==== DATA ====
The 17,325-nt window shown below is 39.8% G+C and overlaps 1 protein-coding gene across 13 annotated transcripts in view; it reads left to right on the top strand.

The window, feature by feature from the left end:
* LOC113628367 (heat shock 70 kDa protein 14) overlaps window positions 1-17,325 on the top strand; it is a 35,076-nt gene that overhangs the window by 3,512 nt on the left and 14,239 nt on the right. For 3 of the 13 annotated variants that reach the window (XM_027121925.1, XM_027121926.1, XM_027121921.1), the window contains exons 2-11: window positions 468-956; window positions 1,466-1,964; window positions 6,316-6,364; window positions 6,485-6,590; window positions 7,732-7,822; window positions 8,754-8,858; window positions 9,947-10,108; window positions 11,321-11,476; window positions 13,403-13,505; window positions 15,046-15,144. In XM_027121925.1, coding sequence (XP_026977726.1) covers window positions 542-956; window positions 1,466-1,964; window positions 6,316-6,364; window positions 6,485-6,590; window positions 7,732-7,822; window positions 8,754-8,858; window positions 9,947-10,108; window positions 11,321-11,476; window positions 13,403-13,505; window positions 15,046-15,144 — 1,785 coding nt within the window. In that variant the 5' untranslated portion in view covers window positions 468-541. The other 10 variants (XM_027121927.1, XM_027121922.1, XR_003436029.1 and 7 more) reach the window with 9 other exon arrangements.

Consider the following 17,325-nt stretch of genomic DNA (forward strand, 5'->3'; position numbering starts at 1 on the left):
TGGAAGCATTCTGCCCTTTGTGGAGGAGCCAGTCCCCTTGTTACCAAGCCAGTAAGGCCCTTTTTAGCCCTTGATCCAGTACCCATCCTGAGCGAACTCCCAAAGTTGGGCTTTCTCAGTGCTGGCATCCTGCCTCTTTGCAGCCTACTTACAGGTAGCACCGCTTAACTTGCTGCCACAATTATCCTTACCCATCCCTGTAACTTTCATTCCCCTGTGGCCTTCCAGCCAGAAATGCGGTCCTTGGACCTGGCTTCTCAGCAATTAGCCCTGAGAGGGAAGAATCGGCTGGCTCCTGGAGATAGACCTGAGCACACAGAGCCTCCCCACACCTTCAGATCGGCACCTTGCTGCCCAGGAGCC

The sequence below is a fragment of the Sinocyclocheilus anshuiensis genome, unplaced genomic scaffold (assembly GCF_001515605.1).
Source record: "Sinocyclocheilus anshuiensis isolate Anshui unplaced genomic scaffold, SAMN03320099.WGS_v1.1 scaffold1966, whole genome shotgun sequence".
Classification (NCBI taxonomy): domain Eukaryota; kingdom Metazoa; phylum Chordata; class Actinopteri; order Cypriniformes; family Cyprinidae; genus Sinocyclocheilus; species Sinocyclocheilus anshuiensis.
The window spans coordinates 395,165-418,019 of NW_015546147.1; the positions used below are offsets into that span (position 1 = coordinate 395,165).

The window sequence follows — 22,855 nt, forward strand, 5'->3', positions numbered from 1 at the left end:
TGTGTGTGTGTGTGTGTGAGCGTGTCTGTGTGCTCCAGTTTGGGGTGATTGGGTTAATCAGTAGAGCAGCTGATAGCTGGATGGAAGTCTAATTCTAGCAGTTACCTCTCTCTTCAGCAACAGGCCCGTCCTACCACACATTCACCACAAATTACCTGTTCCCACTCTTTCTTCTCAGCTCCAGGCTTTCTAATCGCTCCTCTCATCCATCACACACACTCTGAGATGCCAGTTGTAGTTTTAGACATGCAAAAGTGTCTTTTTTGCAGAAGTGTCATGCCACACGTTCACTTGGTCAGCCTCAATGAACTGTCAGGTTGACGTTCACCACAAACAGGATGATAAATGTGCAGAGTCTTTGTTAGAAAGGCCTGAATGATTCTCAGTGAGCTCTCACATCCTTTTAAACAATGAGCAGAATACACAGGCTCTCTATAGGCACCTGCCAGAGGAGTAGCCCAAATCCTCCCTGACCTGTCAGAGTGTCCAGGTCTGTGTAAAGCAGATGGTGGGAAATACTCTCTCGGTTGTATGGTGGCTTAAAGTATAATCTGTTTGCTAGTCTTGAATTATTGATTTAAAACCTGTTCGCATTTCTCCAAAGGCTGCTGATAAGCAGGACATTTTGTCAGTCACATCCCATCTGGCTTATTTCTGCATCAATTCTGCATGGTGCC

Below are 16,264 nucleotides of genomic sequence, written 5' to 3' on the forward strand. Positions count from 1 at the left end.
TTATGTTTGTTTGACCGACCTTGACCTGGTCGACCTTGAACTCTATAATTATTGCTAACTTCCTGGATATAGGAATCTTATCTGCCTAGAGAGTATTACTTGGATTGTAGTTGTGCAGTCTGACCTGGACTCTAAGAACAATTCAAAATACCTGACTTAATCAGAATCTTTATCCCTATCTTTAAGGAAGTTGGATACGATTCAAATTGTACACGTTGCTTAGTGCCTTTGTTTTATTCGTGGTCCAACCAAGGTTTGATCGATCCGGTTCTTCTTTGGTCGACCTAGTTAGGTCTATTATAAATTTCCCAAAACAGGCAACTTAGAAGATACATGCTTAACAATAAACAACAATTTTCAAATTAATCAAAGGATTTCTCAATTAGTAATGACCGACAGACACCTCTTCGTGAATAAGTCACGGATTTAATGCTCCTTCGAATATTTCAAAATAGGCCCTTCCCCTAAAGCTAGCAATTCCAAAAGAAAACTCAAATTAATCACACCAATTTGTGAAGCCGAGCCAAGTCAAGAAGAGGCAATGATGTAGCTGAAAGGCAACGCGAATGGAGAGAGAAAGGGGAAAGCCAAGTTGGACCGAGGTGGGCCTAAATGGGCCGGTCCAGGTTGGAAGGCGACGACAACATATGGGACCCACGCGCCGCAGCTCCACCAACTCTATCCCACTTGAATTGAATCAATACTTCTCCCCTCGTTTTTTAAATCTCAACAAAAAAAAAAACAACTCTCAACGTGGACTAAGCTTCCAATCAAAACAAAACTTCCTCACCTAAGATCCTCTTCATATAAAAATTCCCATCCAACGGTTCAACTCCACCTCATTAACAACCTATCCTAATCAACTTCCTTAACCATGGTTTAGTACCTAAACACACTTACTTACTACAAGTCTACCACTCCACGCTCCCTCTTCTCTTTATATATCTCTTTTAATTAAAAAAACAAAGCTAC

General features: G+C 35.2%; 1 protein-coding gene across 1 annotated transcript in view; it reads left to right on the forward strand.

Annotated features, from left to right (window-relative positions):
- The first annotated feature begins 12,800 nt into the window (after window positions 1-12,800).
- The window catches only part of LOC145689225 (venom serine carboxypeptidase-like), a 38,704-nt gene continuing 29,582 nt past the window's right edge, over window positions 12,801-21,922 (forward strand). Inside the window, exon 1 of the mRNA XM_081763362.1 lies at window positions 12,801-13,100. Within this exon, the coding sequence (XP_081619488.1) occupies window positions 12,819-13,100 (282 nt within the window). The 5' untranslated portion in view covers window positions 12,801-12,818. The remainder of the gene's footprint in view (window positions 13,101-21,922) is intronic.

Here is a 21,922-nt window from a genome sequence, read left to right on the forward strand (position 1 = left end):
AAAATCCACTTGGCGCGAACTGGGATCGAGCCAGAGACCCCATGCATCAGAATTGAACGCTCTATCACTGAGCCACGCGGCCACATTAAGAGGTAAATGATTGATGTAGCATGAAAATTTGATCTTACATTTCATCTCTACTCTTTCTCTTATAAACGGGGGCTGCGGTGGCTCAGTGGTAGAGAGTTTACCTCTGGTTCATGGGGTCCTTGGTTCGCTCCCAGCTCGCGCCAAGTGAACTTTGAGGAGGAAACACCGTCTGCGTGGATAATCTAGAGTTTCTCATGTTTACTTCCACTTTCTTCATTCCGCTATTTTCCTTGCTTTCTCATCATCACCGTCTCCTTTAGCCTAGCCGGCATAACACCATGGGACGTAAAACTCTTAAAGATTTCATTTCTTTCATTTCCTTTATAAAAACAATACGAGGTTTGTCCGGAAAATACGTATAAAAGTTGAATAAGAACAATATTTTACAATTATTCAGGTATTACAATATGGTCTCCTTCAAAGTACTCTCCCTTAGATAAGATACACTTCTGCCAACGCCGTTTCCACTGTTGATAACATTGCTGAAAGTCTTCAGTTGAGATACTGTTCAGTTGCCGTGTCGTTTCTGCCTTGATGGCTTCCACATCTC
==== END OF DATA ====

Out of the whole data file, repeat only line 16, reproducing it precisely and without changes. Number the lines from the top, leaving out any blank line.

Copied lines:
- The first annotated feature begins 12,800 nt into the window (after window positions 1-12,800).